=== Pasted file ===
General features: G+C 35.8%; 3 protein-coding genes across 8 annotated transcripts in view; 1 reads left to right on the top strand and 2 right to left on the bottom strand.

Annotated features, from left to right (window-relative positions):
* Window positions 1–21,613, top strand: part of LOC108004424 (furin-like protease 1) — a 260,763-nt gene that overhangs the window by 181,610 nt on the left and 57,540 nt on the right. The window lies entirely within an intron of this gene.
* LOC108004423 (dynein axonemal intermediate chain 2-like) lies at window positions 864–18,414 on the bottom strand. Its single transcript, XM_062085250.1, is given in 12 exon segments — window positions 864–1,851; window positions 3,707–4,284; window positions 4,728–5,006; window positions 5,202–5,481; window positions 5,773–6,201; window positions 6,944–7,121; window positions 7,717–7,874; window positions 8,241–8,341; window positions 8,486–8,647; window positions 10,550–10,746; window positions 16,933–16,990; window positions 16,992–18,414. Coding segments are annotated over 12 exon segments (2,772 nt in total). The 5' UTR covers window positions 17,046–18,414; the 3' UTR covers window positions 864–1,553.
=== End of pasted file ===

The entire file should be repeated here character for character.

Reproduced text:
General features: G+C 35.8%; 3 protein-coding genes across 8 annotated transcripts in view; 1 reads left to right on the top strand and 2 right to left on the bottom strand.

Annotated features, from left to right (window-relative positions):
* Window positions 1–21,613, top strand: part of LOC108004424 (furin-like protease 1) — a 260,763-nt gene that overhangs the window by 181,610 nt on the left and 57,540 nt on the right. The window lies entirely within an intron of this gene.
* LOC108004423 (dynein axonemal intermediate chain 2-like) lies at window positions 864–18,414 on the bottom strand. Its single transcript, XM_062085250.1, is given in 12 exon segments — window positions 864–1,851; window positions 3,707–4,284; window positions 4,728–5,006; window positions 5,202–5,481; window positions 5,773–6,201; window positions 6,944–7,121; window positions 7,717–7,874; window positions 8,241–8,341; window positions 8,486–8,647; window positions 10,550–10,746; window positions 16,933–16,990; window positions 16,992–18,414. Coding segments are annotated over 12 exon segments (2,772 nt in total). The 5' UTR covers window positions 17,046–18,414; the 3' UTR covers window positions 864–1,553.